Each news article we have collected for this article provides different details in this fascinating exchange between Chew Eng Han and Kong Hee. We will be looking at this exchange in future articles. The last article by Channel News Asia is the most interesting. Chew said in court:
“He told the court that between 2007 and 2009, church members, including him and his wife, had voluntarily given money to a Multi-Purpose Account, which would be used to support Kong and Ms Ho’s livelihood. They did so because they believed in the ministry and partially because Kong and Ms Ho had gone off the church’s payroll.”
Remember, Phil Pringle acknowledged that Kong Hee copied his leadership giving model and Vision Builders model. Kong Hee also says that he and his church copy what he sees Phil Pringle does at C3 Church.
“This is our ‘Rise and Build’ video and- Many people come to City Harvest Church and they look at our church. Look at our pulpit. Our Rise and Build. And they say, “Hey! Why is it that in Australia they kinda copy after you?”
Well actually we came here and copied everything from Christian City Church. So we have our own Rise and Build and I just thought I show you this latest installment where we anounced to our church, SunTec City Convention Center. It’s a twelve thousand seater hall. And ah- it’s amazing. And already, in one month after we signed the lease, we are already starting to earn dividends from all the profits, eh! So lets just watch the video right now.” – Kong hee, C3 Presence Conference, Session 4, Sydney, 2010.
Don’t you think it is odd that Phil Pringle also went off his C3 church’s pay roll about the time Kong Hee did? If any member can explain why Phil Pringle decided to go off the church’s payroll but was able afford a new $3.5 million property, we would love you to email us.
The Straits Times reports,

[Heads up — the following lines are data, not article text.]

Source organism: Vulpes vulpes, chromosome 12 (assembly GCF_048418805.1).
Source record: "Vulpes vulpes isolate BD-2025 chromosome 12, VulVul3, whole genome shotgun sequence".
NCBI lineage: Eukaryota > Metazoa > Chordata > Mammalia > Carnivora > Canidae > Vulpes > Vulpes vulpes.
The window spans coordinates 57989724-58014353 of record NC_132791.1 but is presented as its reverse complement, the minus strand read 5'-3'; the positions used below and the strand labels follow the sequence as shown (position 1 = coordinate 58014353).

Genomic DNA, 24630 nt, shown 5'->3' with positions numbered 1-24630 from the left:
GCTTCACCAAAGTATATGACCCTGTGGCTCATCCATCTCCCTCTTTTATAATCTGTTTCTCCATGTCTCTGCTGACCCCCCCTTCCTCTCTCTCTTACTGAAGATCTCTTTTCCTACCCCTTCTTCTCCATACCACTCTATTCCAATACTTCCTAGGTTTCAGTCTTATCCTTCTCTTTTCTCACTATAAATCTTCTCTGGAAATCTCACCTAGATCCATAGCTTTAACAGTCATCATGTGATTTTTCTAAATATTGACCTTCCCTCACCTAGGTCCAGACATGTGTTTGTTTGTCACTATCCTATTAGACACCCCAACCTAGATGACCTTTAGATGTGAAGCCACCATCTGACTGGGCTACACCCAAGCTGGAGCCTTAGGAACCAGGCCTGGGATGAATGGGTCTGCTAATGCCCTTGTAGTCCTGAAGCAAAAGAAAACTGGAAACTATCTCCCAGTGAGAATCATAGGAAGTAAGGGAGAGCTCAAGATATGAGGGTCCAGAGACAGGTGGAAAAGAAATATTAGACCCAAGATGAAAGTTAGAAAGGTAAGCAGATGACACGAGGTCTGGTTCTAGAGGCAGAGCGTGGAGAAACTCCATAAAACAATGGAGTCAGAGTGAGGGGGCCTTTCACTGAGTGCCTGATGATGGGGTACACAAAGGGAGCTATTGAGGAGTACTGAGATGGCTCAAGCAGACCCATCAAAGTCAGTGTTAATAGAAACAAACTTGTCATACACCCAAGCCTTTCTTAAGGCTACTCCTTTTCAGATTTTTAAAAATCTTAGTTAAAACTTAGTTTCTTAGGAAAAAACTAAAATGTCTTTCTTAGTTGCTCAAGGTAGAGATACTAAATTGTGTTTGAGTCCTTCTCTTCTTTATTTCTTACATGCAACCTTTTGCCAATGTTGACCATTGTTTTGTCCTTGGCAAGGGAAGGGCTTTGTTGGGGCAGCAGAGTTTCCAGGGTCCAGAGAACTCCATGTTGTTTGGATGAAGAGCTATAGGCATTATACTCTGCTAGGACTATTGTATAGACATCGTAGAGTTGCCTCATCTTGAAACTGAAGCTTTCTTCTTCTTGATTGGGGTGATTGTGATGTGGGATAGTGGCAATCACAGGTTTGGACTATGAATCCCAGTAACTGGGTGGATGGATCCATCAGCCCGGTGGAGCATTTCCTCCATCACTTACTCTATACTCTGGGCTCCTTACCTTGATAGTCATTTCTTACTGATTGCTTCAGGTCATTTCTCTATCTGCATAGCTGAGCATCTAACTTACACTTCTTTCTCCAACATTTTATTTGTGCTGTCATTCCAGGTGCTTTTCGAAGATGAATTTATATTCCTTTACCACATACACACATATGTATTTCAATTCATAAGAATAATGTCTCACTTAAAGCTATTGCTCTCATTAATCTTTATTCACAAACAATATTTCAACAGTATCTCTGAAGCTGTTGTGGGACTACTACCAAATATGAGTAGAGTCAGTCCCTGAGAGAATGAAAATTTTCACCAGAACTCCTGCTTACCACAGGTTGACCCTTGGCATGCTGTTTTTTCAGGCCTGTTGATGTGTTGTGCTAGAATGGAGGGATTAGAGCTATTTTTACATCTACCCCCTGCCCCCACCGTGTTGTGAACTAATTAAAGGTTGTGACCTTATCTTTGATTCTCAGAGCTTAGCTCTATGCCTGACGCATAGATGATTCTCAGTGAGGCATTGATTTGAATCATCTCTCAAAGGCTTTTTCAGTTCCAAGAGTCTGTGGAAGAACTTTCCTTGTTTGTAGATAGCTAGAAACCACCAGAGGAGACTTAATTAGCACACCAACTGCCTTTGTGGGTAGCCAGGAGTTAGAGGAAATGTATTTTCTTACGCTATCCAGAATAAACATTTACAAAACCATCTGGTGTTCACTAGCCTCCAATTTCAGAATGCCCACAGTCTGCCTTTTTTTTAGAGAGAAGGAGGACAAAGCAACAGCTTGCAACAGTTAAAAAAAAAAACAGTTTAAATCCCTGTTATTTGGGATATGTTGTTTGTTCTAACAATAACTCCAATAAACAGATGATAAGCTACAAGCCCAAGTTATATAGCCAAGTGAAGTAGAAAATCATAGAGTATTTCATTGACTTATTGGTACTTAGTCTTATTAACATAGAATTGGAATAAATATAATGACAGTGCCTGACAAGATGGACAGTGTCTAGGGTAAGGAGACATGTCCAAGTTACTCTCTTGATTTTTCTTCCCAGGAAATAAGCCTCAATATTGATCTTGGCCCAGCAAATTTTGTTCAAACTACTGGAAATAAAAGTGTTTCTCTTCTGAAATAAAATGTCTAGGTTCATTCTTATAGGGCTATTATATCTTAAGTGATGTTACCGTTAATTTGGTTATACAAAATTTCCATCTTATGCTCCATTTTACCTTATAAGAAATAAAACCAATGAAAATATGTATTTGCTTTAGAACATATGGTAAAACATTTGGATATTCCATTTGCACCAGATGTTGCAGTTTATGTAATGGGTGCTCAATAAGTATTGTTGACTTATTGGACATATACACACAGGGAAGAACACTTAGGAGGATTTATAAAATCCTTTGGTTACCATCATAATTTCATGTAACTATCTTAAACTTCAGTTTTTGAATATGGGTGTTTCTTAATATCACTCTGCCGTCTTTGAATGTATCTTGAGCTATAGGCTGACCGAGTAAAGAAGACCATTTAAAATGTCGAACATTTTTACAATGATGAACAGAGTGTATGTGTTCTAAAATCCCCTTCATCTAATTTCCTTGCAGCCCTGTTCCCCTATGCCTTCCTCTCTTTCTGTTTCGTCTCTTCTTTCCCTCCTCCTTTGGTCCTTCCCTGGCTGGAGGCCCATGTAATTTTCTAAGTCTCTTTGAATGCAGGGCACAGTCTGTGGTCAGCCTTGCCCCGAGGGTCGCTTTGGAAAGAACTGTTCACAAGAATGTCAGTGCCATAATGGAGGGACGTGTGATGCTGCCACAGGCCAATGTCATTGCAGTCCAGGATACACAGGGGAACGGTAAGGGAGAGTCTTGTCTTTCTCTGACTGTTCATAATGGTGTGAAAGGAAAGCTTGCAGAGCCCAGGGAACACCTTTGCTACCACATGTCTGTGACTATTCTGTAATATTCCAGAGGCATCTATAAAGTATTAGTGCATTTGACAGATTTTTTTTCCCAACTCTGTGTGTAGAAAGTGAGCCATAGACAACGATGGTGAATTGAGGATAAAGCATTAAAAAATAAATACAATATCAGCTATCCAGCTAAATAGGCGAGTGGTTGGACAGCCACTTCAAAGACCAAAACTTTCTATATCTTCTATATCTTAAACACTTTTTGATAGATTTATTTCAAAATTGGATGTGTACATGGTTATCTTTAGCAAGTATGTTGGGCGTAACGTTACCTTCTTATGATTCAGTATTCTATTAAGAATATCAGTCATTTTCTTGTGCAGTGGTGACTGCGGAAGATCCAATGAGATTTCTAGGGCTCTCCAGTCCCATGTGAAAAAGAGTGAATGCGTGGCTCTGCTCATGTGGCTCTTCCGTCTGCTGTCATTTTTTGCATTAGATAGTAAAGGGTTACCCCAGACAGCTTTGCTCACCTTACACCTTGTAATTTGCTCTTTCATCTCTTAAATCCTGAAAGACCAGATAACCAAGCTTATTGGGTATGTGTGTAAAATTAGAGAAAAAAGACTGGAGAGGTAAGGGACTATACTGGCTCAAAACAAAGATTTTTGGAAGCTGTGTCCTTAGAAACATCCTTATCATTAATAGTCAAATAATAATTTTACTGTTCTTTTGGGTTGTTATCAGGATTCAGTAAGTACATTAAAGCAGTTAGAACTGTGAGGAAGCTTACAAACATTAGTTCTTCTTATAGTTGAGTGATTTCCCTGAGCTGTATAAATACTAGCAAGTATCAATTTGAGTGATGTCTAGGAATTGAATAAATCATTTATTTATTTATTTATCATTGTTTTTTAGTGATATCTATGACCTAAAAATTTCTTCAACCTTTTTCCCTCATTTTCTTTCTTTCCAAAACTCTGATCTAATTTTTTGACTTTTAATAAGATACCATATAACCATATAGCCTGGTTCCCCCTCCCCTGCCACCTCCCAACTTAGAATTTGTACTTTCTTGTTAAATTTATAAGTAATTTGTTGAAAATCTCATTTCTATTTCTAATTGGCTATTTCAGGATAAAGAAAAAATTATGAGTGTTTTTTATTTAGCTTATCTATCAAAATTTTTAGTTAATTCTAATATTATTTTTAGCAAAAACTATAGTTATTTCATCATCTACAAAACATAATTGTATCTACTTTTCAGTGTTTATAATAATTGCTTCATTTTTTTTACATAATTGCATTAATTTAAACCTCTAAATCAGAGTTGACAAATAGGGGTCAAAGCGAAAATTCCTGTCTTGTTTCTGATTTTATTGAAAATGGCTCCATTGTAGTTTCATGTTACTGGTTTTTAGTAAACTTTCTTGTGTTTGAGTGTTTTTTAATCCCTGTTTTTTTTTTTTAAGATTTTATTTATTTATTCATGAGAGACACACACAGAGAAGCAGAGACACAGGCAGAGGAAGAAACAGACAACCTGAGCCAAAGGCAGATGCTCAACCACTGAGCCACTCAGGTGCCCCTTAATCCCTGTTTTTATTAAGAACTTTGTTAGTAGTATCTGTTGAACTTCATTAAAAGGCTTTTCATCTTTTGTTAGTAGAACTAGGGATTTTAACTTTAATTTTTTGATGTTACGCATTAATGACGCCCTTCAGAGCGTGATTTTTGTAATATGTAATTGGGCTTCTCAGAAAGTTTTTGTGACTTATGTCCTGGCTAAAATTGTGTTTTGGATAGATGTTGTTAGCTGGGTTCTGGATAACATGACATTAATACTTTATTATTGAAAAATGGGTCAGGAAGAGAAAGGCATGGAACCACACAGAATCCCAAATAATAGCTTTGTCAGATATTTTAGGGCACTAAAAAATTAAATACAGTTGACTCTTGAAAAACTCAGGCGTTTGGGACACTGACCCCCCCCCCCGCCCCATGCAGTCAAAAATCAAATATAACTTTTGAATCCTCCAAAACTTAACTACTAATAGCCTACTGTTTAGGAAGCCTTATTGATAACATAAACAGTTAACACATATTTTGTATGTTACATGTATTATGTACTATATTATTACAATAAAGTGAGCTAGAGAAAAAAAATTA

City Harvest trial: Former treasurer Chew Eng Han calls founder Kong Hee a liar
SINGAPORE – Former City Harvest treasurer Chew Eng Han called Kong Hee, the church founder, a liar in the first five minutes of trial today
Chew said Kong had lied in statements to the Commercial Affairs Department about Chew’s involvement in transactions and Kong’s own knowledge of these.
Chew also claimed that the church leadership lied about the Asia achievements of Kong’s wife, Ms Ho Yeow Sun.
He said one of Ms Ho’s achievements – being part of a stamp series in China – was “a scam”.
Source: By By Feng Zengkun, City Harvest trial: Former treasurer Chew Eng Han calls founder Kong Hee a liar, The Straits Times, http://www.straitstimes.com/news/singapore/courts-crime/story/city-harvest-trial-former-treasurer-chew-eng-han-calls-founder-kon, Published 18/08/2014 12:26 PM. (Accessed 19/08/2014.)
The New Paper reports,
Co-accused confronts Kong Hee in court: ‘Pastor, you’re a liar’
You lied, used me and shortchanged the faith of church members.
Former City Harvest Church (CHC) fund manager Chew Eng Han was blunt when he went on the offensive questioning the church pastor he followed for two decades.
City Harvest Church founder Kong Hee, he said, created “well-structured” and legal bond agreements for the church.